Among all components of the service quality index, the strongest association was observed between continuity and confirmed cholera cases, with an estimated 25% reduction for a 5% increase in monthly pump operating time[3]. The effect was similar for the incidence of diarrheal disease[4]. A statistically significant association was also observed between the amount of water available and the incidence of confirmed cholera cases[5]. By contrast, no statistically significant association was observed with accessibility alone or with the affordability parameter (1).

Overall, these results confirm that improving water supply service can help to reduce the incidence of these diseases (1). These findings also correlate with a previous LSHTM study showing a clear association between reduced tap water availability and increased cholera incidence in Uvira (2).

[1] Incidence rate ratio (IRR) 0.86, 95% CI: 0.73-1.01.
[2] Statistically significant, IRR 0.84, 95% CI: 0.73-0.97.
[3] IRR 0.75, 95% CI: 0.69-0.81.
[4] IRR 0.81, 95% CI: 0.77-0.86.
[5] An increase of 5 L/p/day led to a 24% reduction in cholera incidence (IRR 0.76, 95% CI: 0.61-0.94).

Whole-genome sequencing and phylogenetic analyses of V. cholerae in the region

To understand the dynamics of cholera transmission and the evolution of V. cholerae in the region, a study analyzed 96 V. cholerae O1 isolates collected between 2015 and 2020 in DRC (86 clinical isolates) and Tanzania (10 environmental isolates). These isolates were subjected to antibiotic susceptibility testing, whole-genome sequencing, comparative genomics, and phylogenetic analyses within a global collection of 1,366 seventh pandemic V. cholerae O1 genomes, including an additional 130 genomes from DRC (1998-2020) (3).

From 2001 to 2020, cholera outbreaks in eastern DRC were caused exclusively by the T10 sublineage of V. cholerae O1, which was introduced into East Africa from South Asia in the late 1990s. One clade became predominant after acquiring a mutation associated with reduced sensitivity to ciprofloxacin. The emergence of this antibiotic-resistant clade underscores the need for more systematic documentation of antibiotic use, particularly in the response to cholera outbreaks. To improve the effectiveness of interventions, these results also highlight the need for continuous genomic surveillance and coordinated communication between countries in the Lake Tanganyika basin (3).

Spatial and temporal analysis of cholera in Uvira

A 2018 study identified areas of increased cholera risk of at least 200 meters for 5 days immediately following case presentation at a clinic. The risk was highest for those living closest to cases and decreased over time and space (4). To inform appropriate responses during future cholera epidemics, a study was conducted in Uvira to (1) assess the location, timing, and annual prediction of spatiotemporal clusters of cholera cases and (2) estimate the areas at high cholera risk around incident cases in an endemic setting (Gallandat et al., preliminary results) (5).

The preliminary results of the study, based on data from the period 2016-2020, detected 26 clusters with an average radius of 652 meters. Each cluster alarm predicted increased transmission in the following weeks. They also found a high-risk radius of approximately 585 meters (or RR ≥ 2.0) around incident cases within 5 days after these cases reported to a clinic. Furthermore, a high-risk radius (RR ≥ 1.0) up to 1,915 meters demonstrated persistent risk (Gallandat et al., preliminary results). In Uvira, cholera clusters persist and provide information on where intensive transmission occurs during the beginning of an epidemic. These findings may help target early prevention and control efforts to mitigate seasonal epidemics before they spread (5).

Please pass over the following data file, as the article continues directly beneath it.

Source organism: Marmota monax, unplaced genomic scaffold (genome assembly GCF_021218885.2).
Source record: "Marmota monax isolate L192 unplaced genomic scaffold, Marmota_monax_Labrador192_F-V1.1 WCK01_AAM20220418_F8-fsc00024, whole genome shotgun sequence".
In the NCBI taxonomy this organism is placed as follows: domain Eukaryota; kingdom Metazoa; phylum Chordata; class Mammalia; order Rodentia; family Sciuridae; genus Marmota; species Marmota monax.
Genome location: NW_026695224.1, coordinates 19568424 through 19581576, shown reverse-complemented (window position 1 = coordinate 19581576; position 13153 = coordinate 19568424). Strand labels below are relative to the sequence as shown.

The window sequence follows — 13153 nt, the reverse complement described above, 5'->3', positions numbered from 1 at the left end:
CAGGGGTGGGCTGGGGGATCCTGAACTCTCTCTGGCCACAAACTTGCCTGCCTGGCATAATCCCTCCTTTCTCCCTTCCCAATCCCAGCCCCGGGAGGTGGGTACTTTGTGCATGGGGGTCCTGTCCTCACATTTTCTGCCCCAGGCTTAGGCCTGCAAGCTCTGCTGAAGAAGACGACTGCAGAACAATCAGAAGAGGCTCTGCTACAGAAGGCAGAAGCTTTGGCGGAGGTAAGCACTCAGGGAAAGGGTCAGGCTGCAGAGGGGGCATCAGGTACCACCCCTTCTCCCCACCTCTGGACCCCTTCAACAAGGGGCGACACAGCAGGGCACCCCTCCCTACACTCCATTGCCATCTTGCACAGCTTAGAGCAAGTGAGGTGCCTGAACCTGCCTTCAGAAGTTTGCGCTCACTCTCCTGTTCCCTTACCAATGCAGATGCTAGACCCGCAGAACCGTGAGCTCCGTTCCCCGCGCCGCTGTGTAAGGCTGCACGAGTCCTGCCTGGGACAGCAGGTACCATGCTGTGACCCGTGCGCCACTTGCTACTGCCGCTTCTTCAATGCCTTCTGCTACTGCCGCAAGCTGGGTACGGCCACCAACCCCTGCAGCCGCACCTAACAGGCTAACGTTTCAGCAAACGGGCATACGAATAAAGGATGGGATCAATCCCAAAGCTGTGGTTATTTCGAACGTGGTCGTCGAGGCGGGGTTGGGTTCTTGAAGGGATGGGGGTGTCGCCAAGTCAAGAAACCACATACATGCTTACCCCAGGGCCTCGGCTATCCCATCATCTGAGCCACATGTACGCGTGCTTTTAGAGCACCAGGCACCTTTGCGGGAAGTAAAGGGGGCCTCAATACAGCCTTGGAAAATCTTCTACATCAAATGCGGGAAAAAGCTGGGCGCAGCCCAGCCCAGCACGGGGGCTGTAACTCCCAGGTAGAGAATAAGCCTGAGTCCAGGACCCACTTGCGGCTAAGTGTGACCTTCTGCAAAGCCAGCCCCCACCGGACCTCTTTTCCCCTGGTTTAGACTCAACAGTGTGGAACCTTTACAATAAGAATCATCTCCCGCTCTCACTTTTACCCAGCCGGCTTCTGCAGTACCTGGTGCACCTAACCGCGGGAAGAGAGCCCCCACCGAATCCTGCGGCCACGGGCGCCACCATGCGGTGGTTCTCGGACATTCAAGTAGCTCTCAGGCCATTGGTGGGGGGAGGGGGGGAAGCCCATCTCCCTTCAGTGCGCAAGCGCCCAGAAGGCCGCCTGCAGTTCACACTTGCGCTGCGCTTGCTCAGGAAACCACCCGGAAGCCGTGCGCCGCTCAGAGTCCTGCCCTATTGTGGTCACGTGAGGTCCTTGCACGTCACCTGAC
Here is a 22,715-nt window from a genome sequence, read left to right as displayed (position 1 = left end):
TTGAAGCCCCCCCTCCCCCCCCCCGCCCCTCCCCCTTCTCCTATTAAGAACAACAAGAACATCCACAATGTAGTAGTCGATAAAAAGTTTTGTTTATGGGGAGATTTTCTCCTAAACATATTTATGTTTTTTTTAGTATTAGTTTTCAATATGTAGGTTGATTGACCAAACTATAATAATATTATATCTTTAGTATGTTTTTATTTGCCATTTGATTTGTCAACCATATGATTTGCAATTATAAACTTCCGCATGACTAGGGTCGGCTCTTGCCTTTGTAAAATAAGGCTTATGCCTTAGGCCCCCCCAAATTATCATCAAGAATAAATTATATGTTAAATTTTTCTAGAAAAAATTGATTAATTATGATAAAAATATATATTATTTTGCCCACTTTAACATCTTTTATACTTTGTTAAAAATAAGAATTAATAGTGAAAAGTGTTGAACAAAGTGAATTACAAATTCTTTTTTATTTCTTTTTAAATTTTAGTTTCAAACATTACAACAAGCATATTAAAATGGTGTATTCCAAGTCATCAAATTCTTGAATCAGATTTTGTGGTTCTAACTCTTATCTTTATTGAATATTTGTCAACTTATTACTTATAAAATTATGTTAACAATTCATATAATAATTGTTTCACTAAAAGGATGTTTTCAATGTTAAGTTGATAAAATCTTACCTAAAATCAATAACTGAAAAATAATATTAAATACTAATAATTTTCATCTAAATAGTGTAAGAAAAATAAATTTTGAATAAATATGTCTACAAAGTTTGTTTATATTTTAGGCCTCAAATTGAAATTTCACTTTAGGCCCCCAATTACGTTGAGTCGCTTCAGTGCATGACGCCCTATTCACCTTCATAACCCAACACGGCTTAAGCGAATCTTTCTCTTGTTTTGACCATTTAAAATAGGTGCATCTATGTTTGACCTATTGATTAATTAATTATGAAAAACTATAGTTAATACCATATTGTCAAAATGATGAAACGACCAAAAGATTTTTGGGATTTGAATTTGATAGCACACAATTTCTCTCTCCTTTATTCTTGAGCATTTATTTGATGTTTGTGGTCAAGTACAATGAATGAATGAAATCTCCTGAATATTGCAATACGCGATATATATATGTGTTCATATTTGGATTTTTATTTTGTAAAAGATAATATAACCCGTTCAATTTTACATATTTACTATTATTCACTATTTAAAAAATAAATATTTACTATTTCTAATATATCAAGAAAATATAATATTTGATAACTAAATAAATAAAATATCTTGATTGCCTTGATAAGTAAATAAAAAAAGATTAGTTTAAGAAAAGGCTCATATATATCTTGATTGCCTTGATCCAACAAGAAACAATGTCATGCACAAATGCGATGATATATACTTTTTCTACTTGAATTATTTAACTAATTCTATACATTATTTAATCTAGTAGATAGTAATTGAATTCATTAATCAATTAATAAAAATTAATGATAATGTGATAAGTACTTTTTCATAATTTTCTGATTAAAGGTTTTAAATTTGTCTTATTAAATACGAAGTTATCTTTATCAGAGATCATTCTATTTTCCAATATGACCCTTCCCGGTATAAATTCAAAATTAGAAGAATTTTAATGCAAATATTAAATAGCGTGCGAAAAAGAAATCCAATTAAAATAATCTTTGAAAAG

1. Bompangue D, Bafambembe J, Saidi J, Gallandat K, Ross I, Hounmanou G, et al. L’évaluation d’impact des améliorations de l’approvisionnement en eau sur le choléra et les maladies diarrhéiques à Uvira: le mercredi 25 janvier 2023 à Kinshasa. Cette étude a été menée par des chercheurs de la London School of Hygiene and Medicine (LSHTM), en collaboration avec le Ministère de la Santé Publique et la REGIDESO, grâce au soutien de l’Agence Française de Développement (AFD), de la fondation Veolia et d’OXFAM. 2023 Jan 25; Kinshasa, DRC.
  2. Jeandron A, Saidi JM, Kapama A, Burhole M, Birembano F, Vandevelde T, et al. Water Supply Interruptions and Suspected Cholera Incidence: A Time-Series Regression in the Democratic Republic of the Congo. Brocklehurst C, editor. PLOS Medicine. 2015 Oct 27;12(10):e1001893.
  3. Hounmanou YMG, Njamkepo E, Rauzier J, Gallandat K, Jeandron A, Kamwiziku G, et al. Emergence of a seventh pandemic Vibrio cholerae O1 multidrug-resistant clade in the Lake Tanganyika basin. Emerging Infectious Diseases. 2023;
  4. Azman AS, Luquero FJ, Salje H, Mbaïbardoum NN, Adalbert N, Ali M, et al. Micro-Hotspots of Risk in Urban Cholera Epidemics. J Infect Dis. 2018 Oct 1;218(7):1164–8.
  5. Gallandat K, Knee J, Saidi JM, Rumedeka BB, Azman AS, Finger F, et al. Analyse spatio-temporelle du choléra pour informer la riposte en futur: Uvira, RDC, 2016—2020: Résultats préliminaires. Ruwan Ratnayake. 2023 Jan.


These results highlight the importance and challenges of improving water supply infrastructure to control and prevent cholera and other diarrheal diseases. To have an impact on diarrheal diseases, infrastructure improvement programs must ensure high quality execution and implementation, i.e., ensure that interventions improve the services available to the population. The research platform established in Uvira will also enable significant advances in both understanding cholera dynamics in an endemic region and targeted responses to support cholera elimination efforts.